- Scoop Jackson, ESPN.com columnist
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LOS ANGELES -- After Game 1, he sat at the podium and was asked a question. Answered it. Then, silence. About 20 seconds later, another question, another answer, followed by a longer silence. Then one more. Then the silence took over again.
He sat there and waited for someone -- anyone -- to ask him a question. To create a conversation with him. One more person asked one more meaningless question. Then, nothing. Longer silence. After it became obvious that no one in a room full of media had anything to say to him, Rajon Rondo was told by an embarrassed member of the NBA's media relations staff that he could leave.
It was a disturbing piece of disrespect shown by a room full of professionals to a man who, after a guy named Kobe, should be the second major topic of conversation in these Finals.
One journalist leaned over to me and said, "They keep asking him questions like he's a child. How did it feel to do this? How did you feel when you did that? As long as they ask him questions like he's a kid, he's going to give us kid answers. He feels like we are insulting his intelligence."
So true. But along with that, we've been insulting our own intelligence when it comes to him. By not truly recognizing who Rajon Rondo really is, what his role in these Finals really is, how important he really is to the Celtics' success or failure, we -- the credentialed media covering these Finals -- are shortchanging ourselves. But after Game 2, that's (probably hopefully finally ) going to change.
Outside the locker room after Sunday night's 103-94 Celtics win, they were calling it "The Sequence." It began at the 5:58 mark in the fourth quarter with the Lakers up by three. In a span of 1 minute and 48 seconds, Rondo turned what was well on its way to being a 53-minute Finals classic into his personal layup drill. One uncontested layup. Two. Then a third. Then the timeout. The Lakers were down by one.
They never saw another lead. Game essentially over. The Sequence.
This is what changed the direction of the game, if not the series. (Literally and figuratively.)
Rondo's triple-double (19 points, 12 rebounds, 10 assists) was as responsible for the Celtics' steal of Game 2 on the road as was Ray Allen's Michael Jordan versus Portland/Reggie Miller in NYC impersonation in the first half. His energy, desire and by-any-means-necessary determination to not lose gave the C's the rhythm (despite the 58 foul calls made by the refs) they couldn't find in Game 1.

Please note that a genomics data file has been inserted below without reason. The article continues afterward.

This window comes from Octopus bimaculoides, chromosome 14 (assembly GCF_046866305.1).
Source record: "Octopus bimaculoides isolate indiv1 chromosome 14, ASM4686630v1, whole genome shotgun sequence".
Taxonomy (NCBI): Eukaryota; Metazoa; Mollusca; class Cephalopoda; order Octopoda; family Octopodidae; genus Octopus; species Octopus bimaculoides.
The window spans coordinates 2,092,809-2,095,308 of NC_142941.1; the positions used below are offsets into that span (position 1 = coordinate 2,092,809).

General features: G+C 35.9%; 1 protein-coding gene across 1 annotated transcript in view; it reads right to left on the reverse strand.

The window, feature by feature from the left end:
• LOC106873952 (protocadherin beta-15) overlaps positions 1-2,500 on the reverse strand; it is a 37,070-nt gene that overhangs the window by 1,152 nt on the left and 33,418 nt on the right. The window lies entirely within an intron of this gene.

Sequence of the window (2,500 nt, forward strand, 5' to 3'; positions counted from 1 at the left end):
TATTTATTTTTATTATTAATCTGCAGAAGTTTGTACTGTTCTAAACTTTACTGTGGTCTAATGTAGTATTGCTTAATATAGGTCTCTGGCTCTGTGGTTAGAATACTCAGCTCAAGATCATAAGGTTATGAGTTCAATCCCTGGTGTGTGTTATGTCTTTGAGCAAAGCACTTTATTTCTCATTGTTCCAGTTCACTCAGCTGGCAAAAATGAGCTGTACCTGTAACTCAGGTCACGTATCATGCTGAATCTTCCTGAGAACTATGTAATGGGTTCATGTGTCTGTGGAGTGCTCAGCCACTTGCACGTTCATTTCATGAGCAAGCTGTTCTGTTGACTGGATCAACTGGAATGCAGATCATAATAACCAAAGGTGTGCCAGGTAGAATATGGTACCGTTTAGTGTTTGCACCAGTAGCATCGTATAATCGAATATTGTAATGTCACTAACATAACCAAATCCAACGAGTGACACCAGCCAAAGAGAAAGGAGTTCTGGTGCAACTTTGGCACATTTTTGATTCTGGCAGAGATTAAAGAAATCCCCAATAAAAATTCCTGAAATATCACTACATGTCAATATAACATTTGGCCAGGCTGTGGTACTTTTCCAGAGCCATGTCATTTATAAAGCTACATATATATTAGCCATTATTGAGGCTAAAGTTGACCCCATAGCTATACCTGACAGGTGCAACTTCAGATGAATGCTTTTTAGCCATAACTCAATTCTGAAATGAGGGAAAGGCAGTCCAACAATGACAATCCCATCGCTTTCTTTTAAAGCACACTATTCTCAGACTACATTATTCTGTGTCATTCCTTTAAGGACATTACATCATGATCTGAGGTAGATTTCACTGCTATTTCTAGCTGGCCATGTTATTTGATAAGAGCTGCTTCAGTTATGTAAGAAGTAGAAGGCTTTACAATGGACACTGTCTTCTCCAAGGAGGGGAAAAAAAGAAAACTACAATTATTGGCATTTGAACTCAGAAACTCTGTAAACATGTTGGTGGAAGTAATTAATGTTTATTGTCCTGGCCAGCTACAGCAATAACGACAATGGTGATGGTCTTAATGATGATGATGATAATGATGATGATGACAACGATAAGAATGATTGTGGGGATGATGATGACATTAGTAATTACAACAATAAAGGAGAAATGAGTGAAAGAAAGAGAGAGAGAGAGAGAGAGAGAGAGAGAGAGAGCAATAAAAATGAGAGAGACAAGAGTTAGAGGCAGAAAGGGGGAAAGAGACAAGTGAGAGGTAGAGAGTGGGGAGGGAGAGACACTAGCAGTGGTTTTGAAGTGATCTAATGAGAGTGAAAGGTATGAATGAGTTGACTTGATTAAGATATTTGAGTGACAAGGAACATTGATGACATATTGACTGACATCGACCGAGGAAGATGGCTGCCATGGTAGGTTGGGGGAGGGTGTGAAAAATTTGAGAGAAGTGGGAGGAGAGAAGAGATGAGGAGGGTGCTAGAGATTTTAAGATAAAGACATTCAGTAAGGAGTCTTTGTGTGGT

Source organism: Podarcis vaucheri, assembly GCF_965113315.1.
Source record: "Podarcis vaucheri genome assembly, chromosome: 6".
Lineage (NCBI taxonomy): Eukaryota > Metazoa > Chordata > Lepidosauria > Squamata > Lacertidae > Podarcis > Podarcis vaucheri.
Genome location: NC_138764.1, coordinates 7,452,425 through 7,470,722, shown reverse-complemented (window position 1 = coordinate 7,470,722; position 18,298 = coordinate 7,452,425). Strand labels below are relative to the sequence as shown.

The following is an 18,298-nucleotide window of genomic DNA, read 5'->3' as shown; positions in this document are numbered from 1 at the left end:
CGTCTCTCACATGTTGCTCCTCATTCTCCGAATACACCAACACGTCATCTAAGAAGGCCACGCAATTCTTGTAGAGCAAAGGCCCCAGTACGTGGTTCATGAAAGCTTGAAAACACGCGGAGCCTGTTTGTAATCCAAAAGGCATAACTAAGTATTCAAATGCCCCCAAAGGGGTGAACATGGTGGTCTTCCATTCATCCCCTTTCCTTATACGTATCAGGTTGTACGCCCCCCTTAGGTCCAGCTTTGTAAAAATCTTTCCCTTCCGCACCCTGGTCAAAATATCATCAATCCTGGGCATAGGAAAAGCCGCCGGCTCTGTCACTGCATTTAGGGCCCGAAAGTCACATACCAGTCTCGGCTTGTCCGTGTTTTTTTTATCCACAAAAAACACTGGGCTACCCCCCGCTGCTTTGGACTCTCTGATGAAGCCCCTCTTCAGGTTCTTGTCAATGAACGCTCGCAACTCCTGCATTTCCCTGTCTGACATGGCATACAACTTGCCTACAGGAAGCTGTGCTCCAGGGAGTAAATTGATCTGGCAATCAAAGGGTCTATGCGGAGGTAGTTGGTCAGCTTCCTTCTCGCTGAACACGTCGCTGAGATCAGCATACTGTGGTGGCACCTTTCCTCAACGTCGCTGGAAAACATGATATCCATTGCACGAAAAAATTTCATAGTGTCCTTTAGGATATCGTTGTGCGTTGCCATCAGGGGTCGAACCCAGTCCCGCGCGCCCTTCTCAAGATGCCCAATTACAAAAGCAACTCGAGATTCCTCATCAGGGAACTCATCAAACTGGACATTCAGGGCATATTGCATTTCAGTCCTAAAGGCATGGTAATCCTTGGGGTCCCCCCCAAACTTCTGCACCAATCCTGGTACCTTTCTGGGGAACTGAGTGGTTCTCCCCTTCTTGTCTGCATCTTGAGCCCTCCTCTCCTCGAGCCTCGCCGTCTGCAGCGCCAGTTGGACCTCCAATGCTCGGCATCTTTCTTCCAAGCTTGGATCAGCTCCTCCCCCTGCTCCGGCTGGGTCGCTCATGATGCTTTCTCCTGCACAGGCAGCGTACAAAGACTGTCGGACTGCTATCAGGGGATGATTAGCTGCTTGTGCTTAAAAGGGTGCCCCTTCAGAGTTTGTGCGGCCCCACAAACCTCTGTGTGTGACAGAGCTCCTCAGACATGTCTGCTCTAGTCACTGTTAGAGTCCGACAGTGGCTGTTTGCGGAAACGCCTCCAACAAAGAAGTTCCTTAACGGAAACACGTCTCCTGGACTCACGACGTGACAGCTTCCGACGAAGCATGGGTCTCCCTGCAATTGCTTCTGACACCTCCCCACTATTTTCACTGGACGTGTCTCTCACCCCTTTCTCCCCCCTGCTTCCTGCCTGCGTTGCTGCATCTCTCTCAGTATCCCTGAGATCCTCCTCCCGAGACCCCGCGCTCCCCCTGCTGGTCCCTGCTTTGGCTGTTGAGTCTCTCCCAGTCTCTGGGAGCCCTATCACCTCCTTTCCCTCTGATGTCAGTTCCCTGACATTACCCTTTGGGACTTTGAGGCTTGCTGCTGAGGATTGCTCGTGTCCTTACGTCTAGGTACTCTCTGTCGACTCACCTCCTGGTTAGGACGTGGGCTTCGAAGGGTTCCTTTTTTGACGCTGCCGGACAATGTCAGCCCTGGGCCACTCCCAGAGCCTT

He attacks the game with a beautiful awkwardness that is sometimes harder to appreciate than Ghostface's flow. His stops and starts and changes of direction can't be figured out even after hours of film study.
It sounds so simple, what the Lakers should do to contain him: Just stay in front of him. But that's really about as simple as stopping BP's oil leak.
Rondo gives teams fits. That's what he does. And throughout Game 2, with Kobe defending him for the most part, he irritated L.A.'s defensive schemes by making it impossible for the Lakers to know what he was going to do next. Impossible for them to come up with a way to stop his flow.
After the game, when asked about Rondo's performance, his coach used words like "incredible" and "special."
Allen, who set a Finals record with 8 3-pointers, used more powerful adjectives: "awesome" and "unheralded."
"[He] controlled the game," is how the Lakers' Pau Gasol described it.
(Even Bryant reluctantly, in his best Gregg Popovich podium performance to date, gave Rondo props.)
Then the moment came. Rondo stepped to the podium for the second time in these Finals; and this time, there were more than three people who wanted to ask him something. The questions weren't any better, but it was evident by the lack of silence that the respect -- which has been in place already from fans and peers -- was finally about to come his way from the media, some of whom don't even know how to pronounce his name yet. Respect that should have been given a long time ago to a dude who is being discussed in bar and barbershop conversations as the best point guard in the game, who was named to the All-NBA defensive first team, an All-Star who already has a ring as the starting quarterback for the squad that copped the crown two years ago.
He's been here before, and we need to stop acting as though he's new to us. Rondo is proving before our eyes that his time is now; and we're going to miss it if we don't start respecting who he is and what he does and accepting that the "+1" is now "The One."
On Sunday night, he was the last one to come to the postgame news conference podium for a reason. You know the saying: "Save the best for "
With Rondo, it's really time we recognize it.
Scoop Jackson is a columnist for ESPN.com.
Rajon Rondo hasn't been playing in obscurity by any means. Fans know about him. His peers know about him. So what's taken the media so long to catch on to his greatness?